【Learn Chinese】Do you know all the World Heritage Sites in China?
|Did you know that there are an unbelievable 55 listed UNESCO World Heritage Sites in China! This makes China rank top in the world along with Italy which also has 55.
World Heritage Sites in Chinese is 世界文化遗产地 (shìjiè wénhuà yíchǎndì).
UNESCO World Heritage Sites are categorised as either Cultural, Natural or both Cultural and Natural. With some truly stunning landscapes in China along with lots of historically important sites, China has a mixture of all three.
Here is a short introduction of a few of Chinas Heritage Sites. First, lets look at some cultural heritage sites.
The Great Wall
The first of our World Heritage Sites in China of course has to be the Great Wall.
Chinese name: 长城 chángchéng or 万里长城 wànlǐ chángchéng
Its located in northern China and was listed in 1987.
One of the “New 7 Wonders of the World” it’s no surprise that this is one of the first sites in China added to the World Heritage list.
Historians believe that the construction of the Great Wall began in 771 – 476 BC through to 221 – 206 BC when Emperor Qin Shi Huang came to power during the Qin dynasty.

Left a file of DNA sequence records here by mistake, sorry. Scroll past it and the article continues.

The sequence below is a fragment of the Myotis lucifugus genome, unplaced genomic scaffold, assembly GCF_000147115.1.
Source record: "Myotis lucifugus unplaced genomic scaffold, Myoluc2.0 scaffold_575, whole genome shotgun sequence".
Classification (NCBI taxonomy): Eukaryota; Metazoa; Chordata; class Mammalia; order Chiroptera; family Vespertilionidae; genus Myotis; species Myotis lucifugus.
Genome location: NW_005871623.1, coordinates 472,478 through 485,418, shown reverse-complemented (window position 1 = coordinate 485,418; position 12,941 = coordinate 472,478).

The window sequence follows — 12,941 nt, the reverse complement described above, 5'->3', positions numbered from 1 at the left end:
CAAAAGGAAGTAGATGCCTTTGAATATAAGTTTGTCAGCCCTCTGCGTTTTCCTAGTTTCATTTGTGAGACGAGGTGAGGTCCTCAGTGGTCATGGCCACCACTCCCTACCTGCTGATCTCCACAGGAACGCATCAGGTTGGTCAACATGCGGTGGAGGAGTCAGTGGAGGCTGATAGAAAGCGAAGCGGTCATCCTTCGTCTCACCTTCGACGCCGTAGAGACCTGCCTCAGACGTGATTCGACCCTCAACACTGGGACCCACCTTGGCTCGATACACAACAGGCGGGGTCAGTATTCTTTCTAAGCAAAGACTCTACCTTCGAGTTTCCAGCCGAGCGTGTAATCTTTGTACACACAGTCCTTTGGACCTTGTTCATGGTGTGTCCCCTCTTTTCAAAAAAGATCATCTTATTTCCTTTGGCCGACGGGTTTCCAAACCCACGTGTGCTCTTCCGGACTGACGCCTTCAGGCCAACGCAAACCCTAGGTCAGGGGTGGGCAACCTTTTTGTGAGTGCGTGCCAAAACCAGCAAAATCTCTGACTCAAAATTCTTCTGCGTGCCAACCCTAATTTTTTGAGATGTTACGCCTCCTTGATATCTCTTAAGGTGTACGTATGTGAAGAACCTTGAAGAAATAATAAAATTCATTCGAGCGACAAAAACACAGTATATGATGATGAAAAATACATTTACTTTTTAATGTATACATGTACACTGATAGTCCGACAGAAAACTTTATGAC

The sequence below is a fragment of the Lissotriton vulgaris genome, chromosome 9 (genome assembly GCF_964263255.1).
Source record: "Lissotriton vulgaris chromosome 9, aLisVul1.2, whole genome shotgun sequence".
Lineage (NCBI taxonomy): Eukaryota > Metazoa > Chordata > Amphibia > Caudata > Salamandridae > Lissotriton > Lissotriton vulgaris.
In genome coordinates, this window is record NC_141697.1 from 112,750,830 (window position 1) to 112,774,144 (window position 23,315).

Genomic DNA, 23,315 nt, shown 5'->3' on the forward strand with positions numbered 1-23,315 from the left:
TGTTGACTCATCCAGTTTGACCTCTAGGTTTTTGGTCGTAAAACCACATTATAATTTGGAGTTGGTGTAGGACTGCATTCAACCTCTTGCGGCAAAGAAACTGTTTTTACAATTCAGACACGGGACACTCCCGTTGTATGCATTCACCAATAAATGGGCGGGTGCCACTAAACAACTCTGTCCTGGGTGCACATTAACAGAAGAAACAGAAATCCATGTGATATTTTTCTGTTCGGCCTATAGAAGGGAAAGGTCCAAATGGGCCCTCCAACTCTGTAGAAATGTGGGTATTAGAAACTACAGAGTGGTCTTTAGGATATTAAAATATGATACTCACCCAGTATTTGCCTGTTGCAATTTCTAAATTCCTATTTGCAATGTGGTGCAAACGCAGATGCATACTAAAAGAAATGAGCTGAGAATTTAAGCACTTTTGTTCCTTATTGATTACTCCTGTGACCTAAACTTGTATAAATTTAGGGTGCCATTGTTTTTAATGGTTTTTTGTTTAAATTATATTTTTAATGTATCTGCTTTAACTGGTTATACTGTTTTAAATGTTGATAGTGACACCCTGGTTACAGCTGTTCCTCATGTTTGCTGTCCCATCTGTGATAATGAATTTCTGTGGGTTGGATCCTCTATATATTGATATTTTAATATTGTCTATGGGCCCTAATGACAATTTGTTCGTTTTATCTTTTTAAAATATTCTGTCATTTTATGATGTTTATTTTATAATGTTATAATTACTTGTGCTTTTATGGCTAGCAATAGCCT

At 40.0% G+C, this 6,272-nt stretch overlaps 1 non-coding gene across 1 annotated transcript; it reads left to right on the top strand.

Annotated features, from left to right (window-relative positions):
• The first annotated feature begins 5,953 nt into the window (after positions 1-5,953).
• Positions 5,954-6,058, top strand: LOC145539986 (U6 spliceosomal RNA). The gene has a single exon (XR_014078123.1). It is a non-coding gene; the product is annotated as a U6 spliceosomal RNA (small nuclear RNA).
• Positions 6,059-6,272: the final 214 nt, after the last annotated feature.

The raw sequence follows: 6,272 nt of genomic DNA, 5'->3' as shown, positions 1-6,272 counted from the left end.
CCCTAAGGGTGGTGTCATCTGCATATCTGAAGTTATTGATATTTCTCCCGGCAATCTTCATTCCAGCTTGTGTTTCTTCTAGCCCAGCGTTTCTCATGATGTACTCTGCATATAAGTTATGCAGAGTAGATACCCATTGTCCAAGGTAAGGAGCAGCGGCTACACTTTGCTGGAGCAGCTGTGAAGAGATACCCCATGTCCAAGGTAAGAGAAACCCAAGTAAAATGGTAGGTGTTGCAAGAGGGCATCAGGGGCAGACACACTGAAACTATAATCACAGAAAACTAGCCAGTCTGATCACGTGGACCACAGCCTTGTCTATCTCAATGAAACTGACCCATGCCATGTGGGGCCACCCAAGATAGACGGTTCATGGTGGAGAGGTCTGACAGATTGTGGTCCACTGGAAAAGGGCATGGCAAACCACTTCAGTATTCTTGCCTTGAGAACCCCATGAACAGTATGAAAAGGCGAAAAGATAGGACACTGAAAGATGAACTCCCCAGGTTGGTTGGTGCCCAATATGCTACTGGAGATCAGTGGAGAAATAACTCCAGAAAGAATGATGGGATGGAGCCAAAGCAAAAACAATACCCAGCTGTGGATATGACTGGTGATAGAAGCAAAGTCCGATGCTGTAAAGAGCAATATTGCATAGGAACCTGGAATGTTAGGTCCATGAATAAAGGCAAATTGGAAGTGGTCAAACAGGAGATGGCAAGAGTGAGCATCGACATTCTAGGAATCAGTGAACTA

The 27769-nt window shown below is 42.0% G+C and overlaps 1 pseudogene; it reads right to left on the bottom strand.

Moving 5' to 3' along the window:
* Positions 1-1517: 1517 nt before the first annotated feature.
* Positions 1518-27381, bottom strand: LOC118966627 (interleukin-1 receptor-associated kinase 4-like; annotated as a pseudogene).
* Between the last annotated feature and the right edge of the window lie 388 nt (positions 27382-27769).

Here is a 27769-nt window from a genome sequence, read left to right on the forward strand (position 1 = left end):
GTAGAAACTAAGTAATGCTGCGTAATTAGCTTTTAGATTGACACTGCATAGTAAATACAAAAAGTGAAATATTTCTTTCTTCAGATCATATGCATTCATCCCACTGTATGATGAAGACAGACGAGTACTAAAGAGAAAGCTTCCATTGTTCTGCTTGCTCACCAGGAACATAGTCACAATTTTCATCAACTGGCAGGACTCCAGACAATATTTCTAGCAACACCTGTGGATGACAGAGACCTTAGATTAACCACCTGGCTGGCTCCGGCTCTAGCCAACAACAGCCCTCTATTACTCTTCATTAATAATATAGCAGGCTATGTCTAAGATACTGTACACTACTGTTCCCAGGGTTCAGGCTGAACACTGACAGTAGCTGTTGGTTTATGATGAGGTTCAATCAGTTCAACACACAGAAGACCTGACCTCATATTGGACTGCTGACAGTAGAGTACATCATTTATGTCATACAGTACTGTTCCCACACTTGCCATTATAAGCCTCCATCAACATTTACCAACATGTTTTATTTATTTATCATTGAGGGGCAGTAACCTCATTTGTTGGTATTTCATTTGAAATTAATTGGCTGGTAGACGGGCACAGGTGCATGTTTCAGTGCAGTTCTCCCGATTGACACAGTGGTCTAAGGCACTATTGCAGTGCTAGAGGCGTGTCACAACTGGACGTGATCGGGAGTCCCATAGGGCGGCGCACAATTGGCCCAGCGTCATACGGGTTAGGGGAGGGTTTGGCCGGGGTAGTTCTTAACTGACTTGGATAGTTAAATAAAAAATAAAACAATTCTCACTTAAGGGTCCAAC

The Great Wall is 21,196 km long and stretches all the way across from Hushan, Liaoning in the east to Jiayuguan Pass, Gansu in the west.
Chinese name: 故宫 gùgōng or 紫禁城 zǐjìnchéng
Its located in Beijing and was listed in 1987.
In the heart of Beijing lies the iconic Forbidden City. Constructed from 1406 to 1420 the palace complex consists of 980 buildings!
It was the state residence of the emperors from the Ming and Qing dynasties between 1420 and 1924. The last emperor to live in the Forbidden City was Emperor Pu Yi, who was also the last emperor of China.
Mukden Palace (also known as Shenyang Imperial Palace)
Chinese name: 盛京宫殿 shèngjīng gōngdiàn, or 沈阳故宫 shěnyáng gùgōng
Its located in Shenyang, Liaoning and was listed in 2004.
The lesser known Mukden Palace was the former imperial palace of the Manchu-led Qing Dynasty, with the first three Qing emperors living there (1625 – 1644).
The palace was built in 1625 to resemble the Forbidden City, with some added Manchu and Tibetan styles.
In 2004 the palace was added to the world heritage sites listing as an extension to the Forbidden City.